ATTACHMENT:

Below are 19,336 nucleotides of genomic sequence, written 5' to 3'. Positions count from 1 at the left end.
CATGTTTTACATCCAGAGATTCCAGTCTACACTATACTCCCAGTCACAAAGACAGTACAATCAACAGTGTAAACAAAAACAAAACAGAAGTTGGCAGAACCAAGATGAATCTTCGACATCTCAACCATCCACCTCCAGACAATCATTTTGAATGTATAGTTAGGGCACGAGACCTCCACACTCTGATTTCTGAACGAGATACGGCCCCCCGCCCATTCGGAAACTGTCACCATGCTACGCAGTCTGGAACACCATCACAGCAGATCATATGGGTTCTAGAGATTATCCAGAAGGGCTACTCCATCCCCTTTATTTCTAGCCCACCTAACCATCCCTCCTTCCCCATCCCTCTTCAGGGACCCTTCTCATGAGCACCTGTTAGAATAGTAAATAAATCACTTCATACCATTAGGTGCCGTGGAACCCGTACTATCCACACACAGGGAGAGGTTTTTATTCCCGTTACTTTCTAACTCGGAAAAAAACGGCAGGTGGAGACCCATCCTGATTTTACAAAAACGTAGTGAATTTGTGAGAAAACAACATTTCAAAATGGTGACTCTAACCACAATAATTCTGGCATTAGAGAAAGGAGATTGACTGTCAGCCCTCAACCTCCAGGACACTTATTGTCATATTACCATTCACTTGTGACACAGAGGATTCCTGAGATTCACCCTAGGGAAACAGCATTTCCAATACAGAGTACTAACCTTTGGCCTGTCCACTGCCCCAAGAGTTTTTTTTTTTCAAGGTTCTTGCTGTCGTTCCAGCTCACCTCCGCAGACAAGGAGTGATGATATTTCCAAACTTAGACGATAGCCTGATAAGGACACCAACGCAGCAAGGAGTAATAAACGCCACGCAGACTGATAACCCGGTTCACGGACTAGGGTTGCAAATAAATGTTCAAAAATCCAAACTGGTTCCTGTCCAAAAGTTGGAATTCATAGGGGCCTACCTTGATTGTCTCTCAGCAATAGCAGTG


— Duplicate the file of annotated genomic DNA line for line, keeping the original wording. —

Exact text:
Below are 19,336 nucleotides of genomic sequence, written 5' to 3'. Positions count from 1 at the left end.
CATGTTTTACATCCAGAGATTCCAGTCTACACTATACTCCCAGTCACAAAGACAGTACAATCAACAGTGTAAACAAAAACAAAACAGAAGTTGGCAGAACCAAGATGAATCTTCGACATCTCAACCATCCACCTCCAGACAATCATTTTGAATGTATAGTTAGGGCACGAGACCTCCACACTCTGATTTCTGAACGAGATACGGCCCCCCGCCCATTCGGAAACTGTCACCATGCTACGCAGTCTGGAACACCATCACAGCAGATCATATGGGTTCTAGAGATTATCCAGAAGGGCTACTCCATCCCCTTTATTTCTAGCCCACCTAACCATCCCTCCTTCCCCATCCCTCTTCAGGGACCCTTCTCATGAGCACCTGTTAGAATAGTAAATAAATCACTTCATACCATTAGGTGCCGTGGAACCCGTACTATCCACACACAGGGAGAGGTTTTTATTCCCGTTACTTTCTAACTCGGAAAAAAACGGCAGGTGGAGACCCATCCTGATTTTACAAAAACGTAGTGAATTTGTGAGAAAACAACATTTCAAAATGGTGACTCTAACCACAATAATTCTGGCATTAGAGAAAGGAGATTGACTGTCAGCCCTCAACCTCCAGGACACTTATTGTCATATTACCATTCACTTGTGACACAGAGGATTCCTGAGATTCACCCTAGGGAAACAGCATTTCCAATACAGAGTACTAACCTTTGGCCTGTCCACTGCCCCAAGAGTTTTTTTTTTTCAAGGTTCTTGCTGTCGTTCCAGCTCACCTCCGCAGACAAGGAGTGATGATATTTCCAAACTTAGACGATAGCCTGATAAGGACACCAACGCAGCAAGGAGTAATAAACGCCACGCAGACTGATAACCCGGTTCACGGACTAGGGTTGCAAATAAATGTTCAAAAATCCAAACTGGTTCCTGTCCAAAAGTTGGAATTCATAGGGGCCTACCTTGATTGTCTCTCAGCAATAGCAGTG